In Topoi, knowledge transfer was often addressed as a spatial process in which available knowledge is transferred from one region to another. However, apart from inter-regional there is a temporal form of knowledge transfer consisting in the transfer of knowledge from earlier to later generations. Besides oral traditions a crucial medium of intergenerational knowledge transfer are texts. Texts store available knowledge and make it accessible to future generations. Later receptions of earlier texts can require translation, i.e., reception can be intra- or interlingual.
It would be wrong to think that texts function like containers in that they “contain” knowledge that later generations gain access to by “opening” them. Neither are texts neutral “containers” of knowledge nor is understanding texts a passive “reception” of the knowledge they contain. Instead, texts are variously ambiguous and allow for different reasonable interpretations; and interpreting is an activity in which interpreters attempt to determine the most reasonable interpretations among the alternatives at hand. At the very least, interpreting incorporates the determination of possible readings and choosing the most reasonable of them. This activity, in turn, is constrained by conceptual and epistemic conditions pertaining to the interpreter as well as the aims of the interpreter. Thus, in interpreting an ambiguous text meets an active interpreter whose activity is constrained by her aims, conceptual resources, and epistemic condition.
Choosing a preferred interpretation goes along with a decision about the knowledge the interpreter considers the text to express. Of course, it would be wrong to restrict the content of texts to propositions; texts also make concepts accessible by the application of which propositional knowledge is articulated. In particular, interpretation often requires the identification of technical terms and their conceptual meaning. Often enough, new interpretations identify technical meanings that were not taken into consideration or were not at the interpreter’s disposal before. Due to this, interpretation comes along with changes in the conceptual repertoire of the interpreter. In the interlingual case, loan words and neologism are indicators for conceptual changes.
In a nutshell, the reception of texts is a source for conceptual and theoretical change.
PHASE 1 (2014/2015)
Against the backdrop of this hypothesis, in the Lab’s first phase we started discussing general views from philosophy and cognitive science of what concepts are and what conceptual change consists in. In further meetings, the participants presented examples of conceptual change from their research on ancient and medieval texts. In our group discussions, we applied general models of concepts and conceptual change to the presented cases, aiming at an improved understanding of the occurrences of central concepts in different texts from different periods.
In our group discussions, we soon realised that the change of metaphors is central to the research of all the participants of Lab D. In order to make our topic of conceptual change more concrete and to tie it even closer to our individual research projects, we decided to focus our discussions on the particular case of change of metaphorical concepts. Early on we realised that metaphorical concepts do not merely play an aesthetic, but important cognitive roles in our texts. In order to provide us with required theoretical background knowledge about the cognitive role of metaphors we discussed:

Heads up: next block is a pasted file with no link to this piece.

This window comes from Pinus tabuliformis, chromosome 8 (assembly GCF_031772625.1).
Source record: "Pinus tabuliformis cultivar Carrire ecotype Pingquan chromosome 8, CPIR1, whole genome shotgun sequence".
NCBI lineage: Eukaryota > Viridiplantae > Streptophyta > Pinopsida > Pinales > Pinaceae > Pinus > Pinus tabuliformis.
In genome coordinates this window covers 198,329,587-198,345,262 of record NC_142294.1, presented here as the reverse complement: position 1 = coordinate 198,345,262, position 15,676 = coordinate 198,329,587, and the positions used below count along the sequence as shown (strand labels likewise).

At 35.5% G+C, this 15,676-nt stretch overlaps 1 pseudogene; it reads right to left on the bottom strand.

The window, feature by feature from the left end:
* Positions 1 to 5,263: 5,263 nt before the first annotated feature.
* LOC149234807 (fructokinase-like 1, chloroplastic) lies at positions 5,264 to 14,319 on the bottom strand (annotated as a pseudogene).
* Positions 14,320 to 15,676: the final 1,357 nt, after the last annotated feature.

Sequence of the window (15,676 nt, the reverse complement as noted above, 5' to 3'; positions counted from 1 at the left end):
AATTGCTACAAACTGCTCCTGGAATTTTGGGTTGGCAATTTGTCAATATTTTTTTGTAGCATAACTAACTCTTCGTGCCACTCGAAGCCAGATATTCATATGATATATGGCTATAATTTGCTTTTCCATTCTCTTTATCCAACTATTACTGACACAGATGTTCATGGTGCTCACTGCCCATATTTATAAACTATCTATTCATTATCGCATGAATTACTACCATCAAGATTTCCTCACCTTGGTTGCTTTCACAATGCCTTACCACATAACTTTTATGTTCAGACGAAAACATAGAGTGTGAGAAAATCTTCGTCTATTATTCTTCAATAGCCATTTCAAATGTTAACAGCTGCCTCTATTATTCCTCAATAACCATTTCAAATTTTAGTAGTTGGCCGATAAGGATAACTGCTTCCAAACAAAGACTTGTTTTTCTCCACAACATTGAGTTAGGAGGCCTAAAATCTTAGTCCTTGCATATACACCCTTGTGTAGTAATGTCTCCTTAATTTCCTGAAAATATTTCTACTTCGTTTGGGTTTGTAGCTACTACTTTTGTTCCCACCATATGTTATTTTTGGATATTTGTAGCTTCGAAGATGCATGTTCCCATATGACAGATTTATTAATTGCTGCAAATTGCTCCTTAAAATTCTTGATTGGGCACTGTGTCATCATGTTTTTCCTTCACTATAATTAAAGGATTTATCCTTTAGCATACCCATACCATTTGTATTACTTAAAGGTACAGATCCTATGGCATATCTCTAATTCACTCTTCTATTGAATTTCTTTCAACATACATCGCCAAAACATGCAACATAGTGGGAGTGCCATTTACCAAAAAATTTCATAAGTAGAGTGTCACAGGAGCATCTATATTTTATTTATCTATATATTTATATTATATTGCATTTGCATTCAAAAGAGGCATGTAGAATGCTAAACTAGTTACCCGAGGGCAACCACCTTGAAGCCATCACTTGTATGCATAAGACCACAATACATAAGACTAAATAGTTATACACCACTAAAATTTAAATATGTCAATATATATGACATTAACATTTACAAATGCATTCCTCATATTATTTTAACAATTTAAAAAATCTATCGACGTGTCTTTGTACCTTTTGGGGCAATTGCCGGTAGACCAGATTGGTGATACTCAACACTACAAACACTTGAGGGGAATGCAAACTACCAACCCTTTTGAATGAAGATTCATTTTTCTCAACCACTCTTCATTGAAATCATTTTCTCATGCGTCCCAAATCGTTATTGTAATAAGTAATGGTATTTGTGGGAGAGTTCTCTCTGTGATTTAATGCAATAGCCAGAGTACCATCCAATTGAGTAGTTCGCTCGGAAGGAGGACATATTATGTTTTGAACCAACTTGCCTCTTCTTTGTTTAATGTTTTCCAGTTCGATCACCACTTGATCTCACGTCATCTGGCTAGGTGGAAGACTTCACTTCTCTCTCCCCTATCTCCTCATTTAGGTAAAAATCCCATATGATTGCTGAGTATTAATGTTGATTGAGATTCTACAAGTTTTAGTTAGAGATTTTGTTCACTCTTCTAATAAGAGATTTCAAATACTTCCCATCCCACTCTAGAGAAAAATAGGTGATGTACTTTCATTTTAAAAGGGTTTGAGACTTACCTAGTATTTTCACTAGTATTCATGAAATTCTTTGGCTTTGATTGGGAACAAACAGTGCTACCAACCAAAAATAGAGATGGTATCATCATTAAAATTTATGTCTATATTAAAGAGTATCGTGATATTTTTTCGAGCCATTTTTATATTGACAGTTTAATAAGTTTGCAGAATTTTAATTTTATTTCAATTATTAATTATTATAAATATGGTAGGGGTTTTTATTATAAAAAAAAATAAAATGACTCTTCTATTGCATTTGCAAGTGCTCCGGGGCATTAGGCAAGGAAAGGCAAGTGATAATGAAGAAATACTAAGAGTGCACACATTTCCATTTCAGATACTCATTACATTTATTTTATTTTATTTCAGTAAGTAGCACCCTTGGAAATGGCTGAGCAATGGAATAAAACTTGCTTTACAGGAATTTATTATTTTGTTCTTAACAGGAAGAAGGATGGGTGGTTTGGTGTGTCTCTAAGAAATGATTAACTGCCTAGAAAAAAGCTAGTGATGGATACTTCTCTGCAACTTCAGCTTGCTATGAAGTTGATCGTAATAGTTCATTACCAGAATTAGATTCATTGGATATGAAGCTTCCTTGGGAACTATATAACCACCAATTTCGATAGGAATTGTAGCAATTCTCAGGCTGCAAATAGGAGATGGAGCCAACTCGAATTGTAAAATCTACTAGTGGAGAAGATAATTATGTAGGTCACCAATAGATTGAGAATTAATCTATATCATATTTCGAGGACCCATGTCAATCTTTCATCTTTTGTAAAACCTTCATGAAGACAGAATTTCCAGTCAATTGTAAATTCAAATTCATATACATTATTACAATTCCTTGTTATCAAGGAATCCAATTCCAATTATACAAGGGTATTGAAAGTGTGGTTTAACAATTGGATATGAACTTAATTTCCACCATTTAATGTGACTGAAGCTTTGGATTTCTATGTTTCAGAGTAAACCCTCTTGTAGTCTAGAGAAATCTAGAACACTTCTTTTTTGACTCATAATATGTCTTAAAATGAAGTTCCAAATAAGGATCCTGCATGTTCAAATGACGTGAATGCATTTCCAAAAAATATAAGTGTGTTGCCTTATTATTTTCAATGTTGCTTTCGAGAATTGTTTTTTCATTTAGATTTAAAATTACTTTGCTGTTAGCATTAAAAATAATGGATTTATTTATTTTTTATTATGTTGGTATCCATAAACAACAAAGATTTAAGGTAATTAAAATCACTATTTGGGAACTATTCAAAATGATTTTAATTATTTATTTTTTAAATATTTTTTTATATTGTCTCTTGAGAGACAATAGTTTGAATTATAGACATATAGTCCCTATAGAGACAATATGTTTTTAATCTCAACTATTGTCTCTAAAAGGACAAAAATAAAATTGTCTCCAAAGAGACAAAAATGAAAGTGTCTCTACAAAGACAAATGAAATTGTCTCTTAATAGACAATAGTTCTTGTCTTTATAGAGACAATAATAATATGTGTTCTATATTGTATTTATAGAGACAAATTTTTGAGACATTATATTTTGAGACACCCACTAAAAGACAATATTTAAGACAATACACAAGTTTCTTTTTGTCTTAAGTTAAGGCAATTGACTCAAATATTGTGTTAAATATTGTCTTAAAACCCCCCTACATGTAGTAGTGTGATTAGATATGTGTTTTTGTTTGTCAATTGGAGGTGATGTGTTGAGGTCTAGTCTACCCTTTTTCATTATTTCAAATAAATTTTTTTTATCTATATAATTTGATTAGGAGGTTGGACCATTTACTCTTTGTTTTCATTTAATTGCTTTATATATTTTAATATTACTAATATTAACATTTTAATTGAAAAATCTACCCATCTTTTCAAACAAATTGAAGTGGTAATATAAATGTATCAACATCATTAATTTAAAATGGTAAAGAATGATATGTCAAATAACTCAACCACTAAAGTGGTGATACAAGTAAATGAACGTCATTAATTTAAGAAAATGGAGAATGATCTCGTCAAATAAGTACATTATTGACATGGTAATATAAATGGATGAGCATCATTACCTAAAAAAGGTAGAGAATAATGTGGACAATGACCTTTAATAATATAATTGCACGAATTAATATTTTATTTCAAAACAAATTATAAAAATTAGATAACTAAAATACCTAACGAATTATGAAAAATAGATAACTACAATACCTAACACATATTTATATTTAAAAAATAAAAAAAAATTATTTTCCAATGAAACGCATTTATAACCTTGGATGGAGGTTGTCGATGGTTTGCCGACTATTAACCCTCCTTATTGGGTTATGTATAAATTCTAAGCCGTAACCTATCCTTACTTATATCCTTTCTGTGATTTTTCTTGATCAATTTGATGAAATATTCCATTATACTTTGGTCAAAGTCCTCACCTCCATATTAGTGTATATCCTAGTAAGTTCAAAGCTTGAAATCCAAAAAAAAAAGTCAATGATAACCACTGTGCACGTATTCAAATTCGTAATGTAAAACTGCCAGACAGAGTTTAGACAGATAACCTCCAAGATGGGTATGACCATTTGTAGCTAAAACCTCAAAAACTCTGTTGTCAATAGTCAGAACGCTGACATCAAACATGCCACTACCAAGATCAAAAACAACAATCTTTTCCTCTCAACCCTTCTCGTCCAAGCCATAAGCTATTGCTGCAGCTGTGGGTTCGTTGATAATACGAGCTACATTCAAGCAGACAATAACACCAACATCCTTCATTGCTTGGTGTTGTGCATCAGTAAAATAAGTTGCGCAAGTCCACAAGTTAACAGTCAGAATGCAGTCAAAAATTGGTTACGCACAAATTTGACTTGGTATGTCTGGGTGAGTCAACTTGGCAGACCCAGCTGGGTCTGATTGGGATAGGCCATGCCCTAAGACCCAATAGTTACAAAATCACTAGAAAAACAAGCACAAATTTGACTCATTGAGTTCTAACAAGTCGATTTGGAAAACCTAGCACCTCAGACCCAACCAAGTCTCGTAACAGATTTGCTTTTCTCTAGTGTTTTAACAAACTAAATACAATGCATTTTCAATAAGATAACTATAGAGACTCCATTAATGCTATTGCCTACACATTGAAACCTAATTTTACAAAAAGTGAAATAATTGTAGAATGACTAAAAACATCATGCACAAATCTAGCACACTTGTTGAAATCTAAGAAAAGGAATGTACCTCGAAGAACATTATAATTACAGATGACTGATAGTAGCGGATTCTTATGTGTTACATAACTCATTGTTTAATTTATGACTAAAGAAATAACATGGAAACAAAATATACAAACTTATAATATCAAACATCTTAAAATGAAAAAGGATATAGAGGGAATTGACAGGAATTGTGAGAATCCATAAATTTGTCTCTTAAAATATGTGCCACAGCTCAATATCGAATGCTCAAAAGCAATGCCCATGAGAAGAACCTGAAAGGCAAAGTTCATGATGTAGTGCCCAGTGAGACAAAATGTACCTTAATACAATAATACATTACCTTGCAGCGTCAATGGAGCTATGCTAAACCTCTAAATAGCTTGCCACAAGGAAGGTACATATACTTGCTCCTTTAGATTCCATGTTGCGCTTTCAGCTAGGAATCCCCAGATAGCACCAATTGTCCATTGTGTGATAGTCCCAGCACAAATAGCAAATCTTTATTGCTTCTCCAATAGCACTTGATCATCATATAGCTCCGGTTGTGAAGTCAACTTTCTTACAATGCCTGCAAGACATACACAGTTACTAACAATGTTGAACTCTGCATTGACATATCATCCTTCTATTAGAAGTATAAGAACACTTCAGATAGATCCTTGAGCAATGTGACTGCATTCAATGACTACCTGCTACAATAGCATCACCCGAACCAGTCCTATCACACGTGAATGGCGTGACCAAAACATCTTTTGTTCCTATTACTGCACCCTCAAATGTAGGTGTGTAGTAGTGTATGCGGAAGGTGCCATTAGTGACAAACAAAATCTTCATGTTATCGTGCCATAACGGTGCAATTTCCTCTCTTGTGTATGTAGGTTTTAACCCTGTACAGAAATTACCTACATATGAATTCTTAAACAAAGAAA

- Metaphors we live by, by Lakoff & Johnson (1980)
- Metaphor. A Practical Introduction, by Kövecses (2010, 2nd ed.)
- „Conceptual Projection and Middle Spaces“, by Fauconnier & Turner (1994).
In addition, we took part in a workshop on metaphors and metonomies held by Daniel Werning (Lab C). The participants then presented in our meetings the use and change of metaphors in ancient and medieval texts. In our group discussions we attempted to clarify the meaning of the metaphorical terms, their cognitive role, and their change. In addition, we took a look at ancient and medieval accounts of metaphors. In particular, we discussed the following topics:
- Ideas as images in the writings of René Descartes und John Locke (Christian Barth, Lab D)
- Medieval accounts of metaphors and the idea of a mental language (Magali Roques, D-4)
- The soul as a pilot in neoplatonic psychology (Bettina Bohle, D-4)
- Medieval semantics of metaphors (Martin Klein, D-2)
- Being as a living being in neoplatonic philosophy (Antonio Vargas, BerGSAS)
- Art as imitating nature in ancient philosophy (Sean Coughlin, D-2)
Memory as wax/storehouse in ancient philosophy and medicine (Ricardo Juliao, D-2).
In order to join forces, in 2016 we started meeting together with Chiara Ferella and further members of the research group (C-2) Space and Metaphor who are also working on metaphors in ancient and medieval texts. This cooperation has turned out to be a very lively and fruitful. It resulted in the project of a joined volume on Metaphors in Ancient Cultures, edited by Chiara Ferella (C-2), Daniel Werning (Lab C), and Christian Barth (Lab D).
During the winter semester 2016/17, Christian Barth was on a replacement position at Konstanz University. No Lab D meetings took place in this period.
In monthly meetings, the working group of Lab D provided space for a discussion of conceptual and theoretical change through reception and translation.
Image above: Imaginary debate between Averroes And Porphyry | Author: Manfredus de Monte Imperiali, Liber de herbis et plantis | Source: Bibliothèque nationale de France, Département des manuscrits, Latin 6823 | Public Domain